The Chinese New Year, Explained

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I'm a Pig. Well, that's what my parents told me. You see, because I was born in the Chinese Zodiac's twelfth year -- the Year of the Pig -- I'm classified as a Pig. In fact, I automatically inherit certain qualities which are attributed to all Pigs: honesty, tolerance and a peaceful, patient happiness. And while Pigs are known to be intelligent and wise, we also can be shy and a bit gullible.

The Chinese Zodiac is just one of the many colorful traditions tied to the Chinese New Year. Having been raised in a Chinese family, I've gotten a firsthand understanding of the world's biggest celebration. Here's the inside scoop:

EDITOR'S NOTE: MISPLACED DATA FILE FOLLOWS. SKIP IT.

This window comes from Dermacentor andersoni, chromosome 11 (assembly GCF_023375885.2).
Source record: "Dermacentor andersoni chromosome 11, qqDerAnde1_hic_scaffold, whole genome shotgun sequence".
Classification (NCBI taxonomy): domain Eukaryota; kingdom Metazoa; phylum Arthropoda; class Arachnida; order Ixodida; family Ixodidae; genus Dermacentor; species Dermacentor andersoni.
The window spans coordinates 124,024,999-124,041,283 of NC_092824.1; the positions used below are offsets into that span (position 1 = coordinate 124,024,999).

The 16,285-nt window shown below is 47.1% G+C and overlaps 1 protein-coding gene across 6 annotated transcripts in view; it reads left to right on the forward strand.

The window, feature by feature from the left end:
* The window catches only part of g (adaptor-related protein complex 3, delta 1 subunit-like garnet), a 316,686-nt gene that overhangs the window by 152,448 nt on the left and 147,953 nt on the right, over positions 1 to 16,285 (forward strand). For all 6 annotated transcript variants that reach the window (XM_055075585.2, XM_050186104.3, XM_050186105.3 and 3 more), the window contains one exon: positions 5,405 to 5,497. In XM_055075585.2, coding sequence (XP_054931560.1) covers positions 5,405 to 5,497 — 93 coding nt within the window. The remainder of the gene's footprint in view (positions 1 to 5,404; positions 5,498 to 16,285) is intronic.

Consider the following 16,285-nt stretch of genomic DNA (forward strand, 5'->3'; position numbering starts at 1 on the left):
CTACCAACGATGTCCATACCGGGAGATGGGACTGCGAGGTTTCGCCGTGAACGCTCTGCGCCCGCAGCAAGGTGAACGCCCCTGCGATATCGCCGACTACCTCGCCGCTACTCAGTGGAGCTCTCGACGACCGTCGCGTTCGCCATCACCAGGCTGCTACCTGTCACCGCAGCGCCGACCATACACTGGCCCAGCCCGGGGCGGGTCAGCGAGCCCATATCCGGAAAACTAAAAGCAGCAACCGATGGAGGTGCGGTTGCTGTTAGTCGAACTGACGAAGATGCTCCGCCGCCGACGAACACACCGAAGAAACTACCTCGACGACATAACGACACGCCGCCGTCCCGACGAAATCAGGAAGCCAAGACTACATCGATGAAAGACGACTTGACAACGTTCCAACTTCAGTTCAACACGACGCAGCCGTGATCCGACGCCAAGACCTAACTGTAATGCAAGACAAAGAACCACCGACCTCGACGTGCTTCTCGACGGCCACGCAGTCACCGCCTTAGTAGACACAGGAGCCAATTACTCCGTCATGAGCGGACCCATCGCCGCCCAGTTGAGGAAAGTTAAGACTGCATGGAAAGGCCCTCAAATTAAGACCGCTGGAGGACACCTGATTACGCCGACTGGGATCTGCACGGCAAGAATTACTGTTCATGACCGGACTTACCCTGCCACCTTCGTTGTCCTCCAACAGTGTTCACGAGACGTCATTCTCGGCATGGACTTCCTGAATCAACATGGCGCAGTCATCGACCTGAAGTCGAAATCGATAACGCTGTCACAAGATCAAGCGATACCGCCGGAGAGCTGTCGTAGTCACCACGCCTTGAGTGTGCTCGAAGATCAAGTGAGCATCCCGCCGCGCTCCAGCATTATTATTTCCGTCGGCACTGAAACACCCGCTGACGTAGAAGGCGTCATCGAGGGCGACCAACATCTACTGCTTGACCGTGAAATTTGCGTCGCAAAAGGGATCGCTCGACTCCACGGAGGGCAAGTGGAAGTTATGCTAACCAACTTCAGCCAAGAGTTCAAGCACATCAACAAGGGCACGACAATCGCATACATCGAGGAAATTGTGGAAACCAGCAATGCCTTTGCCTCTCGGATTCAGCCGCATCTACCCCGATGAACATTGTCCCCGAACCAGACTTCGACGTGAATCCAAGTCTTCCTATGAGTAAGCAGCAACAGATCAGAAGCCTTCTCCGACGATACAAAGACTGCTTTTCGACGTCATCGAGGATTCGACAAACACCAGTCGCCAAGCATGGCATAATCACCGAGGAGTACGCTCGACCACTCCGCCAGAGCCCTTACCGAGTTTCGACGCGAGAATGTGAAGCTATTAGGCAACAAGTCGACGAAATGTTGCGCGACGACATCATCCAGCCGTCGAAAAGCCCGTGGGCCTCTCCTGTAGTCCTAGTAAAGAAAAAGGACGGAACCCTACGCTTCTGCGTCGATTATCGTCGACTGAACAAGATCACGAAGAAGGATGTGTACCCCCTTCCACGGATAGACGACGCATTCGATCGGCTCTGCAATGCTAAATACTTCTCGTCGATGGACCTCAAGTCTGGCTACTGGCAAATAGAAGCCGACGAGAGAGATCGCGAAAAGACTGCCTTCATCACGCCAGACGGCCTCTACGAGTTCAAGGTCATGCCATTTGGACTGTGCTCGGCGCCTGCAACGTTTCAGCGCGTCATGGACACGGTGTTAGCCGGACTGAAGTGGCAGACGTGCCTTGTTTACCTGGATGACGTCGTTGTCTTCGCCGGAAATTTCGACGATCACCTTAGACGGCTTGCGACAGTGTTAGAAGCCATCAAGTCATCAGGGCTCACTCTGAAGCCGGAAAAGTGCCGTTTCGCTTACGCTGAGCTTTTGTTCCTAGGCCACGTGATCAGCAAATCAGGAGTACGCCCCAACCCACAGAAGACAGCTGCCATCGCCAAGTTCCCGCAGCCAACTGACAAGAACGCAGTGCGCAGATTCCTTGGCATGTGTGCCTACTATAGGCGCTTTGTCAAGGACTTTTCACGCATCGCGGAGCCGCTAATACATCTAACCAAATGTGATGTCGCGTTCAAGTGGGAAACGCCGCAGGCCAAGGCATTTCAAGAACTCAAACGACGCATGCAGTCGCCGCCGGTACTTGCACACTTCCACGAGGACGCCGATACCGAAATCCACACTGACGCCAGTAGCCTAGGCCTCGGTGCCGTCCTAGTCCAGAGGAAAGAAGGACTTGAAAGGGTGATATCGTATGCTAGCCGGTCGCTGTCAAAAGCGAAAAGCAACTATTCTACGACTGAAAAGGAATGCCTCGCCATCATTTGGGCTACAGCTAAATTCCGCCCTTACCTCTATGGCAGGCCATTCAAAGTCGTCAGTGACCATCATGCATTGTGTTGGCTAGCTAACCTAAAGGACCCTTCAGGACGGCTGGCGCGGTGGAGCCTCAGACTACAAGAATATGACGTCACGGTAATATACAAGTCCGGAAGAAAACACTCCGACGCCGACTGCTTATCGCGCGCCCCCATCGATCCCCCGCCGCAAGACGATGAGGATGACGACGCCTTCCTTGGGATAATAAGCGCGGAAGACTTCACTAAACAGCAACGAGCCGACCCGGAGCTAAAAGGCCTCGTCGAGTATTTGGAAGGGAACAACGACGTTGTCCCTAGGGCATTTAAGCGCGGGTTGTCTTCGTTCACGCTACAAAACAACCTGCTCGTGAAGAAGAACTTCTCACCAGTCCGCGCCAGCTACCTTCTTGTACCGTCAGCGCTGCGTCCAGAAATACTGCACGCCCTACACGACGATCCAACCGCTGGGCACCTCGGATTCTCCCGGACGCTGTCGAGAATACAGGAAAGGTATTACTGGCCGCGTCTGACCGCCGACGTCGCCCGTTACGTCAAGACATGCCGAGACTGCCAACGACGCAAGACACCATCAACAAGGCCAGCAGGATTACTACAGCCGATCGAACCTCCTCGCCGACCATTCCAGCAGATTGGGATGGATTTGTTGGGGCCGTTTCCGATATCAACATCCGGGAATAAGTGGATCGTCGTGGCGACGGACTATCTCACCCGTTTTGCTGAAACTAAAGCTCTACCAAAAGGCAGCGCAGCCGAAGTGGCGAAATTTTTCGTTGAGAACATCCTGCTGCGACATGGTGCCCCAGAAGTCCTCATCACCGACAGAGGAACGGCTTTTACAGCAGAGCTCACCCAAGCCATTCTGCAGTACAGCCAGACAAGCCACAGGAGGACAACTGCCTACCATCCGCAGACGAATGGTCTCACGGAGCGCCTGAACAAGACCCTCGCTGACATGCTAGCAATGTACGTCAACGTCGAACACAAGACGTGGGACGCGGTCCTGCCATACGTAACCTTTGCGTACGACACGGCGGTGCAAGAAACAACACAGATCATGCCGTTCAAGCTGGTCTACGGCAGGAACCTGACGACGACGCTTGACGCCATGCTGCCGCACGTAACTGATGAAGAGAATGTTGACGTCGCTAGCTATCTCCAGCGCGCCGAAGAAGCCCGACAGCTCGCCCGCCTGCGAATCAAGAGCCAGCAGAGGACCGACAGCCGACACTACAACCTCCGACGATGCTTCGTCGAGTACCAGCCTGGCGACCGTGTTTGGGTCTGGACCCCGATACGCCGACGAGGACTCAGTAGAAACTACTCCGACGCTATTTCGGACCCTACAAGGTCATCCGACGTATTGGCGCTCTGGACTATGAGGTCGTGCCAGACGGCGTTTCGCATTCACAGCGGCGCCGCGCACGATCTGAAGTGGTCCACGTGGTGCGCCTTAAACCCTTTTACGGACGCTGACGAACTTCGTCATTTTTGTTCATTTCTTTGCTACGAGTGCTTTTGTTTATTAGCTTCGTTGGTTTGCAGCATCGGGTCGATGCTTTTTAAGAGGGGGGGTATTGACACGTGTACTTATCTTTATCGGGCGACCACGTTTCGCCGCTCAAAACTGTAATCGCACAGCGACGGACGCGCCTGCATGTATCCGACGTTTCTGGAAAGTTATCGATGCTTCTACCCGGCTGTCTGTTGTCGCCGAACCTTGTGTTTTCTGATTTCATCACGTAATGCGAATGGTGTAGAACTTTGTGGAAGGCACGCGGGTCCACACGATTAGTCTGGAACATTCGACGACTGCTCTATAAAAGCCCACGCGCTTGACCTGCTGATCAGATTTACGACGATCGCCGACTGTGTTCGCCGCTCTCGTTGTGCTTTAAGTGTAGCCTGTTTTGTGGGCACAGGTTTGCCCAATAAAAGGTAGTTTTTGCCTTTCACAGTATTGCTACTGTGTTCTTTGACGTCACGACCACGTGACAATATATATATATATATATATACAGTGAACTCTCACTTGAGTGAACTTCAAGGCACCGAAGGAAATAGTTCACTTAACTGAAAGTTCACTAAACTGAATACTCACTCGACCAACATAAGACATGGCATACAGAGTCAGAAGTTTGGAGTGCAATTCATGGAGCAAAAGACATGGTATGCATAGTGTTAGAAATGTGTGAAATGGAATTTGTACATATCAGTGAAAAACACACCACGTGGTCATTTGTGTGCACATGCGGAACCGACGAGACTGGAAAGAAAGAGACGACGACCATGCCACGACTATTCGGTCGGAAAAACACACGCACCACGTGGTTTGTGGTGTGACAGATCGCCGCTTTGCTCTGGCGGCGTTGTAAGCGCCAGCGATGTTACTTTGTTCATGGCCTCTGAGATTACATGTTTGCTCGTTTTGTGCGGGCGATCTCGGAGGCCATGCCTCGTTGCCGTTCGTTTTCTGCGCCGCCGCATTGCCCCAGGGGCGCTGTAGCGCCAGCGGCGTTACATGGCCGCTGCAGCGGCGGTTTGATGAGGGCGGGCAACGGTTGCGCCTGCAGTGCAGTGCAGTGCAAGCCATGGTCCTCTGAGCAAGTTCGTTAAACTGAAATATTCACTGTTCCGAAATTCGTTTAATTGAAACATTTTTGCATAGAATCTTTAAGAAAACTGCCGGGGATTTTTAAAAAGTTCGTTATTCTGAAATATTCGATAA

Chinese New Year isn't a day; it's a 15-day marathon of family gatherings, rituals and celebrations. It takes place in the middle of winter, usually around late January through mid-February. The timing is tied to the lunar cycle. Why didn't the Chinese align with the first-of-January timing used in the Western calendar? Simple: The Chinese were first. Their timing existed about 2,500 years before January 1st was established in the West. Interestingly, several key elements of the Chinese calendar can be seen in the Hebrew calendar.


For thousands of years, the Chinese have perfected the art of "ringing in the new:"

  • Clean the house before the new year. Every closet, every window, every speck of dust. This sweeps away bad luck.
  • At midnight, open the windows and doors, allowing last year's spirits to leave.
  • Decorate in red; this frightens legendary beasts.
  • Also decorate in gold; this symbolizes good fortune.
  • Eat long noodles -- these represent longevity.